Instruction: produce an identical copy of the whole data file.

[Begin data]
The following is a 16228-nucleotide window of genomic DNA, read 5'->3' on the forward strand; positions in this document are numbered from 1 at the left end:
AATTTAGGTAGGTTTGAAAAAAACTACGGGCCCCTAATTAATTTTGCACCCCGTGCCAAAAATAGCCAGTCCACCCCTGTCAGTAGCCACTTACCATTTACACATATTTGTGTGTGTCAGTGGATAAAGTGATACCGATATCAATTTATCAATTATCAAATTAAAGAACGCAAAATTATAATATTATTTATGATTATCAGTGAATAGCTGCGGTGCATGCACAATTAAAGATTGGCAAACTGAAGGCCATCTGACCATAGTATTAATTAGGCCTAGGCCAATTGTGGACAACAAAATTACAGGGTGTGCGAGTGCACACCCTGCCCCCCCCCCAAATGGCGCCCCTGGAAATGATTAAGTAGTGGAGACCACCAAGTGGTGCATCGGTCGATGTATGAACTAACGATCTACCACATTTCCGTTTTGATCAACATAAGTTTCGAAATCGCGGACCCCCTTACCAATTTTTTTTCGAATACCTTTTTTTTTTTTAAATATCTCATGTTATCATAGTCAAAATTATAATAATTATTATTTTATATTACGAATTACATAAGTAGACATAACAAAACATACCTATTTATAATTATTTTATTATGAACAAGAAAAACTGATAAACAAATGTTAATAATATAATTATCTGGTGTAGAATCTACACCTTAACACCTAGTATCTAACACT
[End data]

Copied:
The following is a 16228-nucleotide window of genomic DNA, read 5'->3' on the forward strand; positions in this document are numbered from 1 at the left end:
AATTTAGGTAGGTTTGAAAAAAACTACGGGCCCCTAATTAATTTTGCACCCCGTGCCAAAAATAGCCAGTCCACCCCTGTCAGTAGCCACTTACCATTTACACATATTTGTGTGTGTCAGTGGATAAAGTGATACCGATATCAATTTATCAATTATCAAATTAAAGAACGCAAAATTATAATATTATTTATGATTATCAGTGAATAGCTGCGGTGCATGCACAATTAAAGATTGGCAAACTGAAGGCCATCTGACCATAGTATTAATTAGGCCTAGGCCAATTGTGGACAACAAAATTACAGGGTGTGCGAGTGCACACCCTGCCCCCCCCCCAAATGGCGCCCCTGGAAATGATTAAGTAGTGGAGACCACCAAGTGGTGCATCGGTCGATGTATGAACTAACGATCTACCACATTTCCGTTTTGATCAACATAAGTTTCGAAATCGCGGACCCCCTTACCAATTTTTTTTCGAATACCTTTTTTTTTTTTAAATATCTCATGTTATCATAGTCAAAATTATAATAATTATTATTTTATATTACGAATTACATAAGTAGACATAACAAAACATACCTATTTATAATTATTTTATTATGAACAAGAAAAACTGATAAACAAATGTTAATAATATAATTATCTGGTGTAGAATCTACACCTTAACACCTAGTATCTAACACT